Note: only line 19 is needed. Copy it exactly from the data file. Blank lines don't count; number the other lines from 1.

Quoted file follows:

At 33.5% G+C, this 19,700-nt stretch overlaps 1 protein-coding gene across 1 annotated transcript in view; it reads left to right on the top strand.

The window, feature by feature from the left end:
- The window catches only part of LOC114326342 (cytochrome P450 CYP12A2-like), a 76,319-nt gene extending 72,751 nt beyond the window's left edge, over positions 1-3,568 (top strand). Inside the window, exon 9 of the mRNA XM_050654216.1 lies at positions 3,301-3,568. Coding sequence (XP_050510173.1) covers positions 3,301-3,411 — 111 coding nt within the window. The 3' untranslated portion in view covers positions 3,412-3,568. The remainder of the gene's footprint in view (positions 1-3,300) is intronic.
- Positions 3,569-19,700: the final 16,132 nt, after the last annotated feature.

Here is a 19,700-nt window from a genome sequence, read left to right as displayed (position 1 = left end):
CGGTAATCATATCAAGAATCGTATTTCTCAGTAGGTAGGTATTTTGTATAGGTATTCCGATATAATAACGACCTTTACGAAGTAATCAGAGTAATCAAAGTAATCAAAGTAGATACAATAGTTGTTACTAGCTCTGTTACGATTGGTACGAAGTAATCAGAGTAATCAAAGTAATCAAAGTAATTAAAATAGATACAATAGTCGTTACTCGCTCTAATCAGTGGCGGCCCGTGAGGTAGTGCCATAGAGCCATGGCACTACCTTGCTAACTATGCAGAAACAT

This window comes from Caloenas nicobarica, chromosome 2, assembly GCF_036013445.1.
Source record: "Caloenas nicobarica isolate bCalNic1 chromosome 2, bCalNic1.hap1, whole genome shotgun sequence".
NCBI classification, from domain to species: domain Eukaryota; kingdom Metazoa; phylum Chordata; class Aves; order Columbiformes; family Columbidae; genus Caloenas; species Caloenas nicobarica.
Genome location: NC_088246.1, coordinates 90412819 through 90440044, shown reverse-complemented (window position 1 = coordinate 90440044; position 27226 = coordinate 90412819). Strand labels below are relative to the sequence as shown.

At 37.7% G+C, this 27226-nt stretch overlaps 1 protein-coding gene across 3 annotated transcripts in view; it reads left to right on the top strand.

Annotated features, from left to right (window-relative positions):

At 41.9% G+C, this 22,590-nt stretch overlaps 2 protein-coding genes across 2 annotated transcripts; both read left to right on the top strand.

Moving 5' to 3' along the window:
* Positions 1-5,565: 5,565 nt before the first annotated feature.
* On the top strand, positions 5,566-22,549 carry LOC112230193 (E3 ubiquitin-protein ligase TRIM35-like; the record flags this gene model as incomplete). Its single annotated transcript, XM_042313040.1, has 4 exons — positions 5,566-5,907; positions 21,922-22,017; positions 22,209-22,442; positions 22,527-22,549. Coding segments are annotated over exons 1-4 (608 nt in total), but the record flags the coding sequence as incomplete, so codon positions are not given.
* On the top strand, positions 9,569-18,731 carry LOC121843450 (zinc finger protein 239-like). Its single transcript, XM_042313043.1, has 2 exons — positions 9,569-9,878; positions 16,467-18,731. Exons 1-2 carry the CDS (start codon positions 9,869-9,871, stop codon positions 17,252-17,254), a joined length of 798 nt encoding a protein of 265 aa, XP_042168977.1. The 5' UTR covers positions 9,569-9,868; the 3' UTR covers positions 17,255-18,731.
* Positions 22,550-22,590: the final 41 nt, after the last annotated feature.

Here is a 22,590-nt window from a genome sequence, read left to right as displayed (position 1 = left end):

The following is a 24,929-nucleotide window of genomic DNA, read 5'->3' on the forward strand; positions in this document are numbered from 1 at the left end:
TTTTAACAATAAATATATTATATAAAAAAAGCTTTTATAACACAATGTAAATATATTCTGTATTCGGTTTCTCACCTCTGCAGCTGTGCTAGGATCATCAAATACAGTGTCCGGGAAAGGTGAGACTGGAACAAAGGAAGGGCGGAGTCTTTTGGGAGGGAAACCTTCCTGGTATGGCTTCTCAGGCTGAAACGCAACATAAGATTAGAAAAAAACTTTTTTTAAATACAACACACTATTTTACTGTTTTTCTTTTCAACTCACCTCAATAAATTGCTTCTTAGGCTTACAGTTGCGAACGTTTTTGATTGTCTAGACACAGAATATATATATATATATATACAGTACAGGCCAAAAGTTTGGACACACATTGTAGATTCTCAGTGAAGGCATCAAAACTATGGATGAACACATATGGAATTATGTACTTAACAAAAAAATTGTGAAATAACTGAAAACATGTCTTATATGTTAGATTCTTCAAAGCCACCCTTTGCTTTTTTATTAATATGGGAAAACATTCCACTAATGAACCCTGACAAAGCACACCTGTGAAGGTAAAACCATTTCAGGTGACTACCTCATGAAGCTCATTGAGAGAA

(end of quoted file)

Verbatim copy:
Here is a 22,590-nt window from a genome sequence, read left to right as displayed (position 1 = left end):